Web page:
ROBOTICS AND AUTONOMOUS SYSTEMS
Algorithmic Warfare: Special Operations Command Exploring AI Tech
With the Defense Department investing more funding into artificial intelligence platforms, Special Operations Command is also looking at how it can leverage such technologies to assist commandos around the globe.
“There are many ways that we are looking into artificial intelligence and deep learning,” said Jim Smith, the command’s acquisition executive.
One is by taking part in the Defense Department’s Project Maven, an effort to develop technology that could help the military more quickly analyze intelligence, surveillance and reconnaissance data collected by unmanned aerial vehicles, he said.
“We’ve got folks that stare at screens for many hours in the day watching an ISR feed,” he said during remarks at the National Defense Industrial Association’s annual Special Operations Forces Industry Conference in Tampa, Florida. “It almost seems custom-made for machine learning-type technology.”
The command is working hand-in-hand with other Pentagon agencies on that effort, he noted. “We’re on the edge of that for DoD,” he added.
David Breede, program executive officer at SOCOM’s special reconnaissance, surveillance and exploitation office, said the command is one of the primary organizations working on Project Maven.
His office is using its full-motion video processing, exploitation and dissemination system to assist with the effort.
The PEO is participating in not “just the general meeting, but also the discussions of how things coming out of Maven might transition to a longer-term program,” he told National Defense.
For now, Project Maven is focused on analyzing video data, but other advancements in automation and data analytics will also likely be examined, Breede noted. “We stay abreast of what they’re doing,” he added.
A key part of utilizing artificial intelligence properly is ensuring that the platform has enough data to learn from, as well as building a large database of information, Smith noted.
“We’re in the process now of getting that robust database, that robust machine information so that our probability of, ‘Yes, that’s a red truck,’ goes from where it is today — a fairly low percentage — to a very high percentage,” Smith said.
Special operators often come across vast amounts of information that can be useful for military operations, he noted.
Lisa Sanders, director of SOCOM’s science and technology office, said machine learning will be a key aspect of the command’s new “hyper-enabled operator” concept which seeks to give commandos enhanced capabilities. The concept includes four technology pillars: communications, computing, data/sensors, and human-machine interfaces.
The command plans to develop these technologies under an aggressive timeline, she said during remarks at the conference.
Equipment that includes commercially available technologies could be ready and in the hands of operators in as little as six months, she said. However, most will probably be developed in an 18-month to two-year timeframe, she added.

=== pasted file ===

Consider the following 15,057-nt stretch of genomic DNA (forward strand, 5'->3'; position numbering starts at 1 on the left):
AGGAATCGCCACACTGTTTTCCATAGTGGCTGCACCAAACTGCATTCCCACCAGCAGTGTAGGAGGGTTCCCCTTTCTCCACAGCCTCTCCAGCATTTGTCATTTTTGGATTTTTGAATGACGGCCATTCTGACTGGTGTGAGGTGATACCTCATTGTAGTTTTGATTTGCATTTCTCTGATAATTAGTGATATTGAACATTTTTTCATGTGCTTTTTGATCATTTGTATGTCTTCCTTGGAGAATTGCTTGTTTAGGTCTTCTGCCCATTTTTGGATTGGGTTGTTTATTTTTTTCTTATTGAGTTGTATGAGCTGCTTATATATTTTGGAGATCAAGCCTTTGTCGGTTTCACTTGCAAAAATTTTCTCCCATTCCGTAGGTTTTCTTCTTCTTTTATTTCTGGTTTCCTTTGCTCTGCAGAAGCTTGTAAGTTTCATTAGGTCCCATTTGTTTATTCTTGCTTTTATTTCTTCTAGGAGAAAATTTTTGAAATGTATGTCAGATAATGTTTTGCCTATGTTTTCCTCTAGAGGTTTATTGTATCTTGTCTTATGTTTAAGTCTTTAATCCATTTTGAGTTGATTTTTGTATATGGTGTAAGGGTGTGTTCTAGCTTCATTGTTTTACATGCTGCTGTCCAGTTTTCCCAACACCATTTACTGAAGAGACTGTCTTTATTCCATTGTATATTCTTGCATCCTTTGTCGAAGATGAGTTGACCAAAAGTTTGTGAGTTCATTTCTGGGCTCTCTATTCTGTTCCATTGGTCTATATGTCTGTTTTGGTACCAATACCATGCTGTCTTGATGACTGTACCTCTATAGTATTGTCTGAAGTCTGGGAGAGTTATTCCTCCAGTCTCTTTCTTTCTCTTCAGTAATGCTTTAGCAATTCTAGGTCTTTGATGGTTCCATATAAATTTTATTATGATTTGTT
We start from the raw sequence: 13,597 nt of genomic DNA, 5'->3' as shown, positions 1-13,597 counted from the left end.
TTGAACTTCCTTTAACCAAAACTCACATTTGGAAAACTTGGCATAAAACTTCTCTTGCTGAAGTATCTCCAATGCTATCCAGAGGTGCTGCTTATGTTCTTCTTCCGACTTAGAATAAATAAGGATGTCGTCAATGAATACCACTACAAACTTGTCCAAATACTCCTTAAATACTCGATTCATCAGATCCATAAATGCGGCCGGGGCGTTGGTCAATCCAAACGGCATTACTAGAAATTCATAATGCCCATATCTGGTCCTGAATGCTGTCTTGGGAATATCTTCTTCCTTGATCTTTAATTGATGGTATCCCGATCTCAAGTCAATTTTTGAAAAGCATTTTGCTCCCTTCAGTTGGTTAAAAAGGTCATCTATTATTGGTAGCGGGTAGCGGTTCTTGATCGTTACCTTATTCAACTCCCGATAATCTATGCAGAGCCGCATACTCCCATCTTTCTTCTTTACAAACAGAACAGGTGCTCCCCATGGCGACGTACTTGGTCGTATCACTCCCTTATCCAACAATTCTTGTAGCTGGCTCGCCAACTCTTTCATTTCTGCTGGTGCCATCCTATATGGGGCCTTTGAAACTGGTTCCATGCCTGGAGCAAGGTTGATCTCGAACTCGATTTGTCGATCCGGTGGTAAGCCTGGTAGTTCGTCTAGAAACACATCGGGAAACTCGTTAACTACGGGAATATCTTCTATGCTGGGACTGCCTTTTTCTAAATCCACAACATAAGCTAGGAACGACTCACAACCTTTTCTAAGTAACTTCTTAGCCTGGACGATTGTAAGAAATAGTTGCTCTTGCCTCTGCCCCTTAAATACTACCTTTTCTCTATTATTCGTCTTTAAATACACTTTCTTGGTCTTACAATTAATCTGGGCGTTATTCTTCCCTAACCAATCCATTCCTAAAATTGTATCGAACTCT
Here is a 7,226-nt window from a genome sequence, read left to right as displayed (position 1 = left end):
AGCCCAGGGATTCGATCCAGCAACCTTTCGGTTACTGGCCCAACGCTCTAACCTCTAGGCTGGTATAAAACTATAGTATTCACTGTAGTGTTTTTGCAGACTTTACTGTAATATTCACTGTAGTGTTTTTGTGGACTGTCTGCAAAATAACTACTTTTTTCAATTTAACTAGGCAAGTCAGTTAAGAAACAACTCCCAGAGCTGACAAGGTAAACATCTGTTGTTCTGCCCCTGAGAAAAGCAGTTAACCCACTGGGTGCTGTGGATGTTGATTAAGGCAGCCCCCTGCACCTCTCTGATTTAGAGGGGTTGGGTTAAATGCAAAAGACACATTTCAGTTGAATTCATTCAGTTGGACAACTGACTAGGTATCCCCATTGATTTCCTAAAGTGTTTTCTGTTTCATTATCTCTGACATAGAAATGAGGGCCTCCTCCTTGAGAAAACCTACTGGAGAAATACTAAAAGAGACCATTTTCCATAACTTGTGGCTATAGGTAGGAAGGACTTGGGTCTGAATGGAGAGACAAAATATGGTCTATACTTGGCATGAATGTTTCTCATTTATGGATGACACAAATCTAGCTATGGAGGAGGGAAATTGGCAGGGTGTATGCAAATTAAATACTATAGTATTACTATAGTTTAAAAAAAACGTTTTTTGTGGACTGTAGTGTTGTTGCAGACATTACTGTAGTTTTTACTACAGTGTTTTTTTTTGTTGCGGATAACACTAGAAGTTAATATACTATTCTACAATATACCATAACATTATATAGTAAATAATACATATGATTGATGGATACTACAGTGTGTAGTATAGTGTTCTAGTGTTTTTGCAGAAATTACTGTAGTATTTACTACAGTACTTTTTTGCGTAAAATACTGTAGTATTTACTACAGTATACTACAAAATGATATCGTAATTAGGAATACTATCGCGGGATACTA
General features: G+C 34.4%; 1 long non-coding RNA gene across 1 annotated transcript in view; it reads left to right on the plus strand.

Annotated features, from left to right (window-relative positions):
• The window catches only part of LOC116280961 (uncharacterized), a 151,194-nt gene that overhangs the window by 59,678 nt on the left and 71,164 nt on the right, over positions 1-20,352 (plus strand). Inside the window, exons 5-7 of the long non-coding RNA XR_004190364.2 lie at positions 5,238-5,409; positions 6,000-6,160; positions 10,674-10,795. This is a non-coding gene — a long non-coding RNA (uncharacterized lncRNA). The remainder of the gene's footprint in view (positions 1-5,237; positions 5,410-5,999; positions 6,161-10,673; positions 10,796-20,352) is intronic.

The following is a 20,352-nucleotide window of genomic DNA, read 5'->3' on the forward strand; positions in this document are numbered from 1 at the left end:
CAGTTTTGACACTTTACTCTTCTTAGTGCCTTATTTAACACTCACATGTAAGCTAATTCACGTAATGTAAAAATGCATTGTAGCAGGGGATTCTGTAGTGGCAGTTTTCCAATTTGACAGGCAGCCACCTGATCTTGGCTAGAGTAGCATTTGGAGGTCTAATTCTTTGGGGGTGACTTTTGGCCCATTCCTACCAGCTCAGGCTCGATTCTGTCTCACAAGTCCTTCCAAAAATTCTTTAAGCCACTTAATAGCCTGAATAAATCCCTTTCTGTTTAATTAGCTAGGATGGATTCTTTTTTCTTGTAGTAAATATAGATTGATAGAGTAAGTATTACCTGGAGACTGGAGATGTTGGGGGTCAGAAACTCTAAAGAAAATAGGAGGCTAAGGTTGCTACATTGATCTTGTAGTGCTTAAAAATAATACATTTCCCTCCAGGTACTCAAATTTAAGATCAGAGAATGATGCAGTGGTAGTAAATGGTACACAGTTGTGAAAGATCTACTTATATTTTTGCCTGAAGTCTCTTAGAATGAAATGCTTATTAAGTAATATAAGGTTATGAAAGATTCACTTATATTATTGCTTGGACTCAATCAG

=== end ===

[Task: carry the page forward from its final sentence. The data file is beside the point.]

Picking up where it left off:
"Special operators often come across vast amounts of information that can be useful..."
Other capabilities — such as machine learning — will take much longer to develop and field, she said.
“If I really need to understand how I’m going to use artificial intelligence … to provide a positive identification for either the hostage that I want to rescue or a building that I’m going to be in, [then] there are a lot of questions that have to be answered” about how to validate those tools, Sanders said.
Artificial intelligence presents many challenges, and it has taken major companies such as Google a large amount of time to develop AI-enabled technologies such as self-driving cars, she noted.
“That’s because people are trying to understand what happens when things go wrong,” she said.
“The normal way that we validate things like that is that we test every possible outcome and that’s how we determine what’s safe,” Sanders added. “But in the world of artificial intelligence, you can’t do that because every outcome is changing with every input that you put in.”
Special Operations Command needs to work through various policy questions as it develops the technology. In some cases, it could take up to 10 years for capabilities to be approved, she said.
“I do think you are going to see a fairly substantial amount of products that are coming out in the two- to five-year window of time, and then it’s the ones that are policy-constrained that are going to take us longer” to field, she said.
The way SOCOM approaches the development of artificial intelligence and autonomy is by contemplating the effects that the technology could offer commandos, Sanders noted.
That could include “taking mountains of sensor data and through artificial intelligence highlighting what are the probable best targets … or using the combination of that machine learning to help guide an autonomous system,” she said during a press conference.
However, despite SOCOM’s interest in the technology, there has been little actual investment in such platforms on the science and technology side, Sanders added.
“Right now, I have not spent any money from SOCOM S&T on artificial intelligence,” she said. “We were trying to explore what we were trying to achieve with artificial intelligence rather than just advancing the science of artificial intelligence.”
However, Sanders’ office has done some exploratory work where officials brought in subject matter experts to discuss the technology, she noted. “[We] talked about how do we even define the language so that the people that are working that space understand our problem sets,” she said.
But S&T funding for artificial intelligence is on the way, she noted. The office plans to complete some projects related to AI in fiscal year 2019, Sanders said.
— Additional reporting by Vivienne Machi